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Tamarand was a gold great wyrm[2] who was the King of Justice as of the late 15th century DR. He was also a Chosen of the dragon god Bahamut.[1]

Personality[]

Tamarand was thoughtful yet decisive.[4] He was very wise, and was one of the few dragons who was knowledgeable about the customs of humans and demihumans.[3] In fact, he studied humanoid cultures and organizations, largely out of concern for how dangerous they could be.[4] He was also one of the few gold dragons that was relatively friendly to non-dragons, although he disliked being visited in his lair.[3]

Activities[]

Tamarand was the King of Justice,[1] the nominal "ruler" of gold dragons.[5] Other gold dragons would consult with him before any major undertaking to be certain that their course of action was wise.[4]

Before the 15th century DR, Tamarand had a lair in a huge cave complex beneath the mountains near Bloodstone Pass.[6][2] The area was also home to a clan of storm giants,[6] who were in good terms with the gold dragon.[3] Tamarand's lair was one of the few known gold dragon lairs in all of Faerûn.[6] In the 15th century DR, Tamarand had made another lair in the wilderness of Vaasa, and kept the location of this lair completely secret.[1][4]

Relationships[]

He was a recurrent ally of the Talons of Justice.[7] He and his followers opposed the Warlock Knights of Vaasa. When the giant kingdom of Kultaakarr arose in the late 15th century DR, he shifted his attention to oppose them,[1] although he maintained a good relationship with the storm giants of the Galena Mountains.[4]

Before he became the King of Justice, Tamarand served as the second-in-command to the former king, the gold dragon Lareth, who considered him his brother.[8] During that time, he was second only to the King of Justice in dragon society.[9]

History[]

At some point prior to 1357 DR, a large group of dragon hunters from Vaasa tried to kill Tamarand in his lair. However, Tamarand had learned about the attack beforehand and called other four gold dragons for help, and the Vaasan hunters were almost all killed in the ensuing battle.[6]

On Flamerule 8 of the Year of Rogue Dragons, 1373 DR, Tamarand reluctantly challenged Lareth for leadership of all goodly dragons after Lareth's reasoning and judgment had been corrupted by the Dracorage. Lareth, teetering on the edge of madness as a result of the Rage, eagerly accepted, wrongly suspecting Tamarand was about to betray him. At first Tamarand tried to subdue Lareth, using only spells to disable him, but finally Tamarand was forced to deliver a fatal blow. As required by the protocols of the Ptarian Code, the gold dragon Larendrammagar and the silver dragon Havarlan bore witness to the battle.[8] Tamarand was greatly grieved from killing his superior and brother, and initially did not accept the mantle of royalty.[10][9]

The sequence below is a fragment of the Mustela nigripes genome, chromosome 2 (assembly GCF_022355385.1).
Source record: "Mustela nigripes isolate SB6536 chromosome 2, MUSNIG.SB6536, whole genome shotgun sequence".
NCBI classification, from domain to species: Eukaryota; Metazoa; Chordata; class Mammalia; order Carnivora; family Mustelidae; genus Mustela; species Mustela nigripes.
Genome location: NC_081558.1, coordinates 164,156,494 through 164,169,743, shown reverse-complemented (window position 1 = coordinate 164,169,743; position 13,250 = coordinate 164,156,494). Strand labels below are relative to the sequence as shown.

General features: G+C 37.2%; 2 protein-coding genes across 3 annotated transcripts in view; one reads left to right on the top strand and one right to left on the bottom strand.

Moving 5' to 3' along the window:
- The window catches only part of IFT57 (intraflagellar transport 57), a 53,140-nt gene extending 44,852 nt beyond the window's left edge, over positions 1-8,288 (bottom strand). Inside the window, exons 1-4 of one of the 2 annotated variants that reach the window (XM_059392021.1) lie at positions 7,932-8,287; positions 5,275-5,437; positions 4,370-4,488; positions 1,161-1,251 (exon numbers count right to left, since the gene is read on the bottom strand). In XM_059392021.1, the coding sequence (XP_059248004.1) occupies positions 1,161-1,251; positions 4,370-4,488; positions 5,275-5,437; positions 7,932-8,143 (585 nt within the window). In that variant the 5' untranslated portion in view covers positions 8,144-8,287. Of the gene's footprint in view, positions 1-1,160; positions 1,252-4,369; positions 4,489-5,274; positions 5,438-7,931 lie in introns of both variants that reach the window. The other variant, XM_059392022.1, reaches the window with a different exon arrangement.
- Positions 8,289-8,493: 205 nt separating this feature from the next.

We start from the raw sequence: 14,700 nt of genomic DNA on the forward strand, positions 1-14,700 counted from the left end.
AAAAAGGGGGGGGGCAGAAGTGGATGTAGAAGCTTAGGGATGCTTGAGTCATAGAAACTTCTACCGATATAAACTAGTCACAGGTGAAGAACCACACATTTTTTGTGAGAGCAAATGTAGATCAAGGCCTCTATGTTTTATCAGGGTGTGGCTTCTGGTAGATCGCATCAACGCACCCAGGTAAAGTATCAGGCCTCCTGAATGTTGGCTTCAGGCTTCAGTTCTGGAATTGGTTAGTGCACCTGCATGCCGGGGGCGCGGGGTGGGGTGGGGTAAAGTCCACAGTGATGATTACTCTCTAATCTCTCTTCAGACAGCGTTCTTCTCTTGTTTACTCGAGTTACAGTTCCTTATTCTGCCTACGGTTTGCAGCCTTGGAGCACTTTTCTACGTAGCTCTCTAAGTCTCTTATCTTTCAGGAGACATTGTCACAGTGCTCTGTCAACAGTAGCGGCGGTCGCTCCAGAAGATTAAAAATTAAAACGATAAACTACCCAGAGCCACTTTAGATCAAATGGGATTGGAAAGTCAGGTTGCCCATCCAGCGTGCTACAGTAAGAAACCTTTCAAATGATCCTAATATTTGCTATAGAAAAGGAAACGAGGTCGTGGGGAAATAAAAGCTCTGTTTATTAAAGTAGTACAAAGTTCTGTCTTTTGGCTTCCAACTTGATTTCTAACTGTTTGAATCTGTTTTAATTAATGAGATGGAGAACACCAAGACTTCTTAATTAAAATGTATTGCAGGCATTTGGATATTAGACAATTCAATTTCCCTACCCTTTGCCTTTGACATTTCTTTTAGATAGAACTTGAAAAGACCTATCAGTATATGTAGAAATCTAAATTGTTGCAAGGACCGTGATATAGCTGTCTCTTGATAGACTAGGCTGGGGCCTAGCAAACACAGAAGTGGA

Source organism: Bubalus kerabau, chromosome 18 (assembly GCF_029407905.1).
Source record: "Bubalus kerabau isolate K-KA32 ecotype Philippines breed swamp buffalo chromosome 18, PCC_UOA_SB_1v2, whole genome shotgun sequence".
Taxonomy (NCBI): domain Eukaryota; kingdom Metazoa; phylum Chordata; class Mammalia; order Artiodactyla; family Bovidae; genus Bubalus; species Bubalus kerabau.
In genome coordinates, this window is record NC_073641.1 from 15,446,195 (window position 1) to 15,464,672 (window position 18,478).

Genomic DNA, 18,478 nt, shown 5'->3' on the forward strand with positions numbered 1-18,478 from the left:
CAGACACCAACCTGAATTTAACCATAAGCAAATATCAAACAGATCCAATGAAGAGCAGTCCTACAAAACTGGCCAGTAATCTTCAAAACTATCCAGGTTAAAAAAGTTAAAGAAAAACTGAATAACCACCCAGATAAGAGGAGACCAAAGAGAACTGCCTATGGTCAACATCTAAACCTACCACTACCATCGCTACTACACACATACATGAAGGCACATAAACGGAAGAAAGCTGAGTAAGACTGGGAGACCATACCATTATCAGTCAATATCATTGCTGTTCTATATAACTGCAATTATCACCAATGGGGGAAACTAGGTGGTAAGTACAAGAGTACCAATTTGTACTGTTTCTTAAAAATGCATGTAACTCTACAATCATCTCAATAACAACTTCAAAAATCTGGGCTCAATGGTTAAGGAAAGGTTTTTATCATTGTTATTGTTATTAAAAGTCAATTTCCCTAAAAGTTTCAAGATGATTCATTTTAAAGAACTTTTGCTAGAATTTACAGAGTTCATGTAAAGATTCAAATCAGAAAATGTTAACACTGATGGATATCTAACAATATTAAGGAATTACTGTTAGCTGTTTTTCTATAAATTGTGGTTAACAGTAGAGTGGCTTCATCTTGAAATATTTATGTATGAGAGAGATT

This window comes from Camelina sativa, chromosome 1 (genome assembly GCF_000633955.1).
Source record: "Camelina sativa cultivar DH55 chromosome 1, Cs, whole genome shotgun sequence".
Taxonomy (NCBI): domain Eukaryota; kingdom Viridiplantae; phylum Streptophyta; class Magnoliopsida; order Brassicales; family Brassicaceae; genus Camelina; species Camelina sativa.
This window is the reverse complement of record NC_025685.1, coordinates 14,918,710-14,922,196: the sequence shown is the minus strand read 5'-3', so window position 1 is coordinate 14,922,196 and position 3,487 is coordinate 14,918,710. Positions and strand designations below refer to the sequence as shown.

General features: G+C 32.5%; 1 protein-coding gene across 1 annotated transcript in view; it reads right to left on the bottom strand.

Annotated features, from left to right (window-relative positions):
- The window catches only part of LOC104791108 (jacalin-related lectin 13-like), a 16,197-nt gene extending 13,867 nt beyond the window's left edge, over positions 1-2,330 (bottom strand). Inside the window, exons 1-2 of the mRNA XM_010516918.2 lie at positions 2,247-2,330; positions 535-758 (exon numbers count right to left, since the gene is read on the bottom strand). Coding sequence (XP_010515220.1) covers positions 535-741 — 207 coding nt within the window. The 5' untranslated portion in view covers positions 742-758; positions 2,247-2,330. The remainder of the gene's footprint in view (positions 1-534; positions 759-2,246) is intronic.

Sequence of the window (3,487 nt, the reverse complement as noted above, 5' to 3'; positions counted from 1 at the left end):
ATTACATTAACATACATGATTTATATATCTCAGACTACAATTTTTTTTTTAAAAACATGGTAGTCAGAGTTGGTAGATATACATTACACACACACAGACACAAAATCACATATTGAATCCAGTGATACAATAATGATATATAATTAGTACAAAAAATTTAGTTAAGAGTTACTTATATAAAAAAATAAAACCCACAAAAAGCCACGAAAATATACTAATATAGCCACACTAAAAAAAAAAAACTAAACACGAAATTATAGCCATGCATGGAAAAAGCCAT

Almost immediately after slaying Lareth, Tamarand was forced to fly to the Monastery of the Yellow Rose, and lead a group of metallic dragons in lifting the siege of the monastery from a flight of chromatic dragons sent by Sammaster.[11]

After the last Dracorage, he and Larendrammagar helped the Talons of Justice in some of their missions. Their last mission was to help the Talons locate a former member of the order who had become a rebel, the dragon Arendelonthos.[7]

By the Year of Deep Water Drifting, 1480 DR, Tamarand had finally became the King of Justice, and a Chosen of Bahamut as well. That year he led his followers to stand in opposition against the Warlock Knights of Vaasa and the titans of Kultaakarr.[1] He continued to hold the title of King of Justice into the 1490s DR.[4]

Appendix[]

Appearances[]

Novels & Short Stories

Card Games

References[]

  1. 1.0 1.1 1.2 1.3 1.4 1.5 Brian R. James (April 2010). “Realmslore: Vaasa”. In Chris Youngs ed. Dungeon #177 (Wizards of the Coast) (177)., p. 79.
  2. 2.0 2.1 2.2 2.3 Eric L. Boyd, Eytan Bernstein (August 2006). Dragons of Faerûn. Edited by Beth Griese, Cindi Rice, Kim Mohan. (Wizards of the Coast), p. 156. ISBN 0-7869-3923-0.
  3. 3.0 3.1 3.2 3.3 Nigel Findley, et al. (October 1990). Draconomicon. Edited by Mike Breault. (TSR, Inc.), p. 61. ISBN 0-8803-8876-5.
  4. 4.0 4.1 4.2 4.3 4.4 4.5 James Wyatt (October 2021). Fizban's Treasury of Dragons. (Wizards of the Coast), p. 123. ISBN 978-0786967292.
  5. Nigel Findley, et al. (October 1990). Draconomicon. Edited by Mike Breault. (TSR, Inc.), p. 18. ISBN 0-8803-8876-5.
  6. 6.0 6.1 6.2 6.3 Nigel Findley, et al. (October 1990). Draconomicon. Edited by Mike Breault. (TSR, Inc.), p. 38. ISBN 0-8803-8876-5.
  7. 7.0 7.1 Eric L. Boyd, Eytan Bernstein (August 2006). Dragons of Faerûn. Edited by Beth Griese, Cindi Rice, Kim Mohan. (Wizards of the Coast), p. 100. ISBN 0-7869-3923-0.
  8. 8.0 8.1 Richard Lee Byers (January 2005). The Rite (Mass Market Paperback). (Wizards of the Coast), pp. 223–230. ISBN 978-0786935819.
  9. 9.0 9.1 Eric L. Boyd, Eytan Bernstein (August 2006). Dragons of Faerûn. Edited by Beth Griese, Cindi Rice, Kim Mohan. (Wizards of the Coast), p. 10. ISBN 0-7869-3923-0.
  10. Richard Lee Byers (January 2005). The Rite (Mass Market Paperback). (Wizards of the Coast), p. 279. ISBN 978-0786935819.
  11. Richard Lee Byers (January 2005). The Rite (Mass Market Paperback). (Wizards of the Coast), pp. 297–321. ISBN 978-0786935819.
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